Pepe Escobar is the author of
Globalistan: How the Globalized World is Dissolving into Liquid War (Nimble Books, 2007) and Red Zone Blues: a snapshot of Baghdad during the surge. His most recent book is Obama does Globalistan (Nimble Books, 2009).

Sunday, September 9, 2012

Passions around the Caspian Sea...

[The following article gives a detailed analysis of the forces in and around the Caspian, each of them actively defending their own piece of turf. It also spells-out the growing US presence within these national forces, as well as the problems the Imperial presence is causing. Russia has a slight window of opportunity to checkmate the US expansion plans for the Caspian itself, by virtue of the vastly superior Russian naval, ground and air forces already deployed there. Just as the US grand scheme has been to open-up a multitude of small confrontations between the Zioconned US forces and Russian allies throughout the Asian theater, Russia has the opportunity to reverse the process in several of these small conflicts at once (Syria, Caspian, Caucasus), so as to overcome US forces there, while simultaneously bolstering allies.

We are living in the most troubled time in all human history, how we resolve those troubles will determine the future of our single race. Russia is the only power on earth separating civilization from a new barbarism (which paradoxically and hypocritically masquerades as "humanitarianism"). Does the human race live on, to grow and to prosper as a single tribe or family, or will our race be relegated to the dustbin of history, to be replaced by another new, more savage neanderthal race? Like this supposition, or not, but it sure looks as though Vladimir Putin gets to decide the future of the human race.]


Military-Industrial Courier

The ever-increasing excitement about the energy resources of the Caspian Sea has given impetus to the formation of political-military knot of contradictions.

The ever-increasing excitement about the energy resources of the Caspian Sea has given impetus to the formation of political-military knot of contradictions in the region, creating one of the most dangerous conflict zones in contemporary world politics, which has already received a “code” international title – the southern arc of instability.

In addition, as expected in zones of instability, the Caspian states are constantly arming, increase its naval presence. And leadership in this process in some areas seems to have been transferred from Russia to Azerbaijan, which should not be overlooked Russian political and military leadership.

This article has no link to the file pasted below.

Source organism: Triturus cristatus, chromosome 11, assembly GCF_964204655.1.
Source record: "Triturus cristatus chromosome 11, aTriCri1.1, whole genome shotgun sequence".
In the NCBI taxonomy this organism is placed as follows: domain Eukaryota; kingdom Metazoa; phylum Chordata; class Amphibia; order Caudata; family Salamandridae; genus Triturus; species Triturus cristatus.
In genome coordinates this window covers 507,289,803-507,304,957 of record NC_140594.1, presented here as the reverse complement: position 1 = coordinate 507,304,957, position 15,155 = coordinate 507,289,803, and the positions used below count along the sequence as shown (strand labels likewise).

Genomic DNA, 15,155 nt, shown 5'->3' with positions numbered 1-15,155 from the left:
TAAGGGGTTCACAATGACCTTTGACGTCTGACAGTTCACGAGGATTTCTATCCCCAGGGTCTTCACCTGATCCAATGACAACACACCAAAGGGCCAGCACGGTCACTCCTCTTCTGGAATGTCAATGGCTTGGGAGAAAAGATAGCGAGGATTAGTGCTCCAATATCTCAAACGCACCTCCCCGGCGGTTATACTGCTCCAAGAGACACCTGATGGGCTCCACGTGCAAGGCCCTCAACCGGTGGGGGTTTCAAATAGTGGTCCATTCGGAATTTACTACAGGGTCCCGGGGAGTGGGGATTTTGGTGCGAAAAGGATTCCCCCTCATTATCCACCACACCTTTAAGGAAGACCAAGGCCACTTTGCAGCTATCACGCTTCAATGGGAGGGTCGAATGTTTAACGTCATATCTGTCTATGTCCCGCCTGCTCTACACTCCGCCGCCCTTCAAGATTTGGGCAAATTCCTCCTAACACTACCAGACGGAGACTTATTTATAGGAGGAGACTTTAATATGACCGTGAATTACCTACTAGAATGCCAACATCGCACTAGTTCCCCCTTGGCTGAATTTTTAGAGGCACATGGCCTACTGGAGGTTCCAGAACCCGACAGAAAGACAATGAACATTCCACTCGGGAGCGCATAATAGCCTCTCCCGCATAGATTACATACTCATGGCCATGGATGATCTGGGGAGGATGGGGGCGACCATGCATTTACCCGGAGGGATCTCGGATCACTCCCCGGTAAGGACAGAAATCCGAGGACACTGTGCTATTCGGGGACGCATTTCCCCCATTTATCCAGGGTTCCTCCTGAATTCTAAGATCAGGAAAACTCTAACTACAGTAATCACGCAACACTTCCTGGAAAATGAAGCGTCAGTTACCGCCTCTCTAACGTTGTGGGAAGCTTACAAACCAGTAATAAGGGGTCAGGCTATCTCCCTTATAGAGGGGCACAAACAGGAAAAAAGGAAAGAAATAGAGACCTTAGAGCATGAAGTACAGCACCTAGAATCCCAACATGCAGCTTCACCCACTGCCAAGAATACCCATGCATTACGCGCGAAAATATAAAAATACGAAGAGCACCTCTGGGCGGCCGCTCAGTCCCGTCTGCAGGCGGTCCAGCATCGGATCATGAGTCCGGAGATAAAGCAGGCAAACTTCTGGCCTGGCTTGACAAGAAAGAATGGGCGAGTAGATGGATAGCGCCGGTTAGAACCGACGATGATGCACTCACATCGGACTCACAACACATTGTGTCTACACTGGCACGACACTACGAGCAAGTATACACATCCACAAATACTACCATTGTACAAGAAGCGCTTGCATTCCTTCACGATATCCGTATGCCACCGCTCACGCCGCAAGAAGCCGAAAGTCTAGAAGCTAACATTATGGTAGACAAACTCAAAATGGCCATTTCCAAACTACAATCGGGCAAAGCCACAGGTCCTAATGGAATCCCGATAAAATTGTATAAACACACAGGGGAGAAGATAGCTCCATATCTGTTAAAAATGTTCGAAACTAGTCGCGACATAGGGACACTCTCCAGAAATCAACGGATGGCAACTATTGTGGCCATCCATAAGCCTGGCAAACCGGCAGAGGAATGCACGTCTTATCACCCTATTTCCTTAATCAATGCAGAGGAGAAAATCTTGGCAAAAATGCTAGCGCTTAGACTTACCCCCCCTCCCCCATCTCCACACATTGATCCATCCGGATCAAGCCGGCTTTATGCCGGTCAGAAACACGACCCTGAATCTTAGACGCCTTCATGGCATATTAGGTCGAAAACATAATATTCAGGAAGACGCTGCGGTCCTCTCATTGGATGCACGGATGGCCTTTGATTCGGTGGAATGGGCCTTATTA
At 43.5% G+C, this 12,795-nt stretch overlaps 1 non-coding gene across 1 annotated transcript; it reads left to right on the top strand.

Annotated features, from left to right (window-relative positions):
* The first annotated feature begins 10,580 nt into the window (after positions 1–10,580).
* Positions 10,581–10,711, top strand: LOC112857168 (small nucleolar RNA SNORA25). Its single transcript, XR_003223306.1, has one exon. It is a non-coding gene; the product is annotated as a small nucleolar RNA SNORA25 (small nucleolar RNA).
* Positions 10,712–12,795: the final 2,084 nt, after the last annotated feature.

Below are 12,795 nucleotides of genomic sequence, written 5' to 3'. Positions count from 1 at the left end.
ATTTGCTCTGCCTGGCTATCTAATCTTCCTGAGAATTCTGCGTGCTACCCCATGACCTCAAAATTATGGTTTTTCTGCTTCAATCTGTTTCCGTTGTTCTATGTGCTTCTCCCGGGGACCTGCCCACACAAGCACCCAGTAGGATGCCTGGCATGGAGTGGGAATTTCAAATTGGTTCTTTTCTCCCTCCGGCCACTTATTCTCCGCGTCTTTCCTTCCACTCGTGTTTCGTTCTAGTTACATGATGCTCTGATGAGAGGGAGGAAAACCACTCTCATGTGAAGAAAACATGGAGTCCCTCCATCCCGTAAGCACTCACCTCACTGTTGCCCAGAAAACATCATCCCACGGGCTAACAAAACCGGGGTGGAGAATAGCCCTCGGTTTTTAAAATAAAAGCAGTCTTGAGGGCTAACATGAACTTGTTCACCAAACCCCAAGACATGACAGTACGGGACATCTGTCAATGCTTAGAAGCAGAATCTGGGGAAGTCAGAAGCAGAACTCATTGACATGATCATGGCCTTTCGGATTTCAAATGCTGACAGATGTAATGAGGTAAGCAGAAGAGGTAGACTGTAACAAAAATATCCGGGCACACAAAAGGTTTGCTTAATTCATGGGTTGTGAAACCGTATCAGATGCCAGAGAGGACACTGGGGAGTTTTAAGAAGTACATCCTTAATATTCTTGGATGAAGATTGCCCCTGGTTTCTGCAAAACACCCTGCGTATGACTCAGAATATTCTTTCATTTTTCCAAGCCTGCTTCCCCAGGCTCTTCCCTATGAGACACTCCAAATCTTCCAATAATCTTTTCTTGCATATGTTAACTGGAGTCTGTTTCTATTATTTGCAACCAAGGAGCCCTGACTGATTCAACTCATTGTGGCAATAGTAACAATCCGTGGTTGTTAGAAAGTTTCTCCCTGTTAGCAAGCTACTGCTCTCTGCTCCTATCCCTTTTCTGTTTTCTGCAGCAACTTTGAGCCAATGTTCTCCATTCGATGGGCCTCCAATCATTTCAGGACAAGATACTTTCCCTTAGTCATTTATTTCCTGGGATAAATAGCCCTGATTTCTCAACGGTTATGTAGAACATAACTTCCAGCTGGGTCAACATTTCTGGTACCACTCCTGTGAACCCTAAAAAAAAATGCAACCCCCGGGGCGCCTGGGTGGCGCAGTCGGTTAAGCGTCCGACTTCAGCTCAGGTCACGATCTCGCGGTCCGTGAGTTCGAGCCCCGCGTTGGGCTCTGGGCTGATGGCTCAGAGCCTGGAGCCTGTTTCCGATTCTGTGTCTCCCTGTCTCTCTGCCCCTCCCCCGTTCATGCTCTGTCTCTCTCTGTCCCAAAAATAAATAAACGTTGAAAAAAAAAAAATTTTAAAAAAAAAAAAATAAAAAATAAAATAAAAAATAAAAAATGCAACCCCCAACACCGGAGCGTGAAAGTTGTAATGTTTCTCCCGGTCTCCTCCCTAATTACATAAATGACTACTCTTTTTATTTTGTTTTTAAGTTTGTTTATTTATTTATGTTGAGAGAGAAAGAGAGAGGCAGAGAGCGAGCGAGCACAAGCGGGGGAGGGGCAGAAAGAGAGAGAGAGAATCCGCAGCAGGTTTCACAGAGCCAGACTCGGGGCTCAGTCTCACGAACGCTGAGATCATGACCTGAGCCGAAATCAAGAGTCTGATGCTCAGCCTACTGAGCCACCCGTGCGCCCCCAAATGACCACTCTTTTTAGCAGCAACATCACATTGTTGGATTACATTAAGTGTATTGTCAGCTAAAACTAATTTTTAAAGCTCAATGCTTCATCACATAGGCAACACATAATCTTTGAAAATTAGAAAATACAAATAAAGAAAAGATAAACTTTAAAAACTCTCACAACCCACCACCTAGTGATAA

The geopolitical situation in the region

After the Soviet collapse interstate differences came to the fore in the geopolitical situation in the Caspian region.

Five Caspian littoral states (Azerbaijan, Iran, Turkmenistan, Russia and Kazakhstan) have long been vainly trying to reach an agreement on the legal status of the Caspian Sea. But she had a problem Caspian slowly becoming an increasingly volatile and unpredictable.

The ratio of the Navy in the past have had a significant impact on the region, but it is at present the military factor is strongly associated with the foreign policy aspirations of the Caspian states to protect and promote their interests at the regional level through military force, or at least acts of intimidation.

For Russia, the Caspian Sea region is not so much a resource positions, but as the area of ​​geostrategic importance in terms of national security in the south.

Feature of the region in the Russian Federation is that almost all of the factors that influence the course of events, working against Russia. This requires that the Russian foreign policy to prevent the impending demolition of the safety line to the south.

There are many variants of division of the Caspian Sea. For example, Russia and Kazakhstan propose to divide the seabed and its resources between all coastal states to determine quotas of these countries in the fishing industry, but to leave the waters of the sea in common use.

Azerbaijan calls allocate all resources on the basis of the international law of the sea, that is split at the bottom, and the clear waters of the sea borders between the states.

In an embodiment of Turkmenistan proposed to allocate the share of each country in the region in the production of energy and fisheries resources, but to leave shared by the central sector of the Caspian Sea.

In this issue is the most rigid position of Iran – Allocate to each country to 20 percent of the area and the bottom of which is opposed by, inter alia, Azerbaijan. However, this option also remains unresolved the question of determining the coordinates of the median line of the sea, which will be determined by the boundary of the national sectors in the Caspian region of Turkmenistan and Azerbaijan.

Alternatively Iranian waters remain in common use, but for each country should be fixed equal share in the development of oil and gas and fisheries resources.

Interference of third countries